No Future in This Country: The Prophetic Pessimism of Bishop Henry McNeal Turner

Posted in Biography, Books, Forthcoming Media, History, Literary/Artistic Criticism, Monographs, Religion, United States on 2020-11-18 02:59Z by Steven

No Future in This Country: The Prophetic Pessimism of Bishop Henry McNeal Turner

University Press of Mississippi
November 2020
208 pages
Hardcover ISBN: 9781496830708
Paperback ISBN: 9781496830692

Andre E. Johnson, Associate Professor of Rhetoric and Media Studies
University of Memphis, Memphis, Tennessee

A critical study of the career of the nineteenth-century bishop

No Future in This Country: The Prophetic Pessimism of Bishop Henry McNeal Turner is a history of the career of Bishop Henry McNeal Turner (1834–1915), specifically focusing on his work from 1896 to 1915. Drawing on the copious amount of material from Turner’s speeches, editorial, and open and private letters, Andre E. Johnson tells a story of how Turner provided rhetorical leadership during a period in which America defaulted on many of the rights and privileges gained for African Americans during Reconstruction. Unlike many of his contemporaries during this period, Turner did not opt to proclaim an optimistic view of race relations. Instead, Johnson argues that Turner adopted a prophetic persona of a pessimistic prophet who not only spoke truth to power but, in so doing, also challenged and pushed African Americans to believe in themselves.

At this time in his life, Turner had no confidence in American institutions or that the American people would live up to the promises outlined in their sacred documents. While he argued that emigration was the only way for African Americans to retain their “personhood” status, he also would come to believe that African Americans would never emigrate to Africa. He argued that many African Americans were so oppressed and so stripped of agency because they were surrounded by continued negative assessments of their personhood that belief in emigration was not possible. Turner’s position limited his rhetorical options, but by adopting a pessimistic prophetic voice that bore witness to the atrocities African Americans faced, Turner found space for his oratory, which reflected itself within the lament tradition of prophecy.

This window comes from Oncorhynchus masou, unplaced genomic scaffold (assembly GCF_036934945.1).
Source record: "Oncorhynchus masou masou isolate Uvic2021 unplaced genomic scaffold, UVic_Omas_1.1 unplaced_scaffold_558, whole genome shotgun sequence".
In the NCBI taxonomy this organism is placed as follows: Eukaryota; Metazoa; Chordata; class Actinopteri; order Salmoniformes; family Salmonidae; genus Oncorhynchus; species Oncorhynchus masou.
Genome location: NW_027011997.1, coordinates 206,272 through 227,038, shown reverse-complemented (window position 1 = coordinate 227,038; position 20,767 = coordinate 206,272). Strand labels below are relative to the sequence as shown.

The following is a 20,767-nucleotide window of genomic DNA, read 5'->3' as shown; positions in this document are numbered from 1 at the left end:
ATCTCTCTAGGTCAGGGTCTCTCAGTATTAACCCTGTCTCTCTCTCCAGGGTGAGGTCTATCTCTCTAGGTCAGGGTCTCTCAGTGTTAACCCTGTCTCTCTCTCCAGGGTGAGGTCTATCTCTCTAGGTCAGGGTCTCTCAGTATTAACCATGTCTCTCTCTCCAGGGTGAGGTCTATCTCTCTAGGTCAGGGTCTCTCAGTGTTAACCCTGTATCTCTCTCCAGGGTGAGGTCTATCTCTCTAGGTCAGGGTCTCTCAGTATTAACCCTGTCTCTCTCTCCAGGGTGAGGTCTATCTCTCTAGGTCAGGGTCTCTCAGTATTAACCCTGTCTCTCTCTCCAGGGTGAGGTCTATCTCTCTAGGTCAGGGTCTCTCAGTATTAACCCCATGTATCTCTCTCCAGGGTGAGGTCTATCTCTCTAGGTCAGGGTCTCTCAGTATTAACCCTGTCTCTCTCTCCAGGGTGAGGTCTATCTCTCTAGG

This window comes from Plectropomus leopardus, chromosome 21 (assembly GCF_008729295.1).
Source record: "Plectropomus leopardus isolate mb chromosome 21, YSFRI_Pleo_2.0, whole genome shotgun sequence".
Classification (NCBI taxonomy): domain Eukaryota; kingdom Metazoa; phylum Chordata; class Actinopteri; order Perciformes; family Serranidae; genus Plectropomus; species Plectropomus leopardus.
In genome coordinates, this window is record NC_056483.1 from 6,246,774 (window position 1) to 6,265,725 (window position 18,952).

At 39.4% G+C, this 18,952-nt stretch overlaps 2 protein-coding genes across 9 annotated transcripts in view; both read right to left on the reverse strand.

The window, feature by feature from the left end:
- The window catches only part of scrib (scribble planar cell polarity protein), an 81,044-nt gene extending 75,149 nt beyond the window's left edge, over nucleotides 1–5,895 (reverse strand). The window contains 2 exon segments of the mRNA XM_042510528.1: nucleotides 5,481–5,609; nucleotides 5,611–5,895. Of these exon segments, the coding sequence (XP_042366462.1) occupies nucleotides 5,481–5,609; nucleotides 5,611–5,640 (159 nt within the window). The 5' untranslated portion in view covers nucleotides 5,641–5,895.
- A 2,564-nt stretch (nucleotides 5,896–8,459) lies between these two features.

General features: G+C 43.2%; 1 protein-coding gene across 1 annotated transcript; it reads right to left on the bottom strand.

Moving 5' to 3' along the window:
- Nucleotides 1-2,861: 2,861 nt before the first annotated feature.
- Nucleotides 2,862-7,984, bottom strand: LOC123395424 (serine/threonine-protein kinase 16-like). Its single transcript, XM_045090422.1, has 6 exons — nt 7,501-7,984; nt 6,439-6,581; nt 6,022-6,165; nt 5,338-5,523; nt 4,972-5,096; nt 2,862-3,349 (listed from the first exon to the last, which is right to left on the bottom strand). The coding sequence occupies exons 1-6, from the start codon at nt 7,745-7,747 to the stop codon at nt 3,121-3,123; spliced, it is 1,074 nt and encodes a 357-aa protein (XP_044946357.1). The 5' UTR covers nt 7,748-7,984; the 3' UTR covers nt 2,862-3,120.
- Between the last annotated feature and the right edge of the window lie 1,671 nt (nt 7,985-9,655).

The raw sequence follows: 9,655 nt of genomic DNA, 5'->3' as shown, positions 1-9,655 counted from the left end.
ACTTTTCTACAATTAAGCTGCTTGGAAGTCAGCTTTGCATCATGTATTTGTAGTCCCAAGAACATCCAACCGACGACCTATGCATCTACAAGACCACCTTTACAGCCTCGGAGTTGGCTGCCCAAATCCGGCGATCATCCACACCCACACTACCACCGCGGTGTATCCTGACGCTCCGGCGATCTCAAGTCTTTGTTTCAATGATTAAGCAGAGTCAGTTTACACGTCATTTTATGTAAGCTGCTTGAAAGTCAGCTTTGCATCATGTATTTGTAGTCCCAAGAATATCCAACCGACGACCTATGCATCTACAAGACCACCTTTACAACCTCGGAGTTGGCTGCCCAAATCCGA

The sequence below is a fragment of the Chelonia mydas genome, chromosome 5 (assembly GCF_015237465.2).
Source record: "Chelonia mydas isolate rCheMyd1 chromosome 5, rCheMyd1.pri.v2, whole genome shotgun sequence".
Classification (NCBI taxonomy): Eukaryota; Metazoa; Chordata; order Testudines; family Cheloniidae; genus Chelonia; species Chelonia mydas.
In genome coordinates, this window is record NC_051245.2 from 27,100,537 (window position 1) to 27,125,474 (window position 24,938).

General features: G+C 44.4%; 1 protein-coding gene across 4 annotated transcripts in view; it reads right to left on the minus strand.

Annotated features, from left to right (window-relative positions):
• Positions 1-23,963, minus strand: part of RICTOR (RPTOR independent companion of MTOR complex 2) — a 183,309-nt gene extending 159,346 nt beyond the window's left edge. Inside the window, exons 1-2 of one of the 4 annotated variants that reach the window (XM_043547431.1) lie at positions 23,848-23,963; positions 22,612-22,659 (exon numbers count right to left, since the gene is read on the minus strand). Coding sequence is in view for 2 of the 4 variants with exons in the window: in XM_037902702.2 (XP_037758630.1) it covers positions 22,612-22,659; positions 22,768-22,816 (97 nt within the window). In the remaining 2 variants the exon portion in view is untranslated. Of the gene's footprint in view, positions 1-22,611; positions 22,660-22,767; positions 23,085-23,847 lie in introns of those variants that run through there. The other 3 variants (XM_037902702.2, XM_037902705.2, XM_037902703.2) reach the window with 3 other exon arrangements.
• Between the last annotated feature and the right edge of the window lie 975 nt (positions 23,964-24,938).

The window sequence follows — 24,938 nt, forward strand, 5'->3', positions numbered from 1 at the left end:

Tags: , ,

America’s first vampire was Black and revolutionary – it’s time to remember him

Posted in Articles, Caribbean/Latin America, History, Literary/Artistic Criticism, Media Archive, Slavery, United States on 2020-11-01 03:18Z by Steven

America’s first vampire was Black and revolutionary – it’s time to remember him

The Conversation
2020-10-30

Sam George, Associate Professor of Research
University of Hertfordshire


The Black Vampyre is an early literary example of an argument for emancipation of slaves. Thomas Nast/Harper’s Weekly/The Met

In April of 1819, a London periodical, the New Monthly Magazine, published The Vampyre: A Tale by Lord Byron. Notice of its publication quickly appeared in papers in the United States.

Byron was at the time enjoying remarkable popularity and this new tale, supposedly by the famous poet, caused a sensation as did its reprintings in Boston’s Atheneum (15 June) and Baltimore’s Robinson’s Magazine (26 June).

The Vampyre did away with the East European peasant vampire of old. It took this monster out of the forests, gave him an aristocratic lineage and placed him into the drawing rooms of Romantic-era England. It was the first sustained fictional treatment of the vampire and completely recast the folklore and mythology on which it drew.

By July, Byron’s denial of authorship was being reported and by August the true author was discovered, John Polidori.

In the meantime, an American response, The Black Vampyre: A Legend of St. Domingo, by one Uriah Derick D’Arcy, appeared. D’Arcy explicitly parodies The Vampyre and even suggests that Lord Ruthven, Polidori’s British vampire aristocrat, had his origins in the Carribean. A later reprinting in 1845 attributed The Black Vampyre to a Robert C Sands; however, many believe the author was more likely a Richard Varick Dey (1801–1837), a near anagram of the named author…

Read the entire article here.

Tags: , , , , , ,

Rosemary Adaser: ‘Two-thirds human’ — growing up black in Ireland’s institutions

Posted in Articles, Autobiography, Europe, History, Media Archive, Social Work on 2020-11-01 01:59Z by Steven

Rosemary Adaser: ‘Two-thirds human’ — growing up black in Ireland’s institutions

Irish Examiner
2020-10-31

Rosemary Adaser


Rosemary Adasar, founder of the Association of Mixed Race Irish.

Ahead of the publication of the Commission of Investigation into Mother and Baby Homes report and as Black History Month ends, survivor Rosemary Adaser describes how mixed-race children were at the bottom of the ladder in institutions here.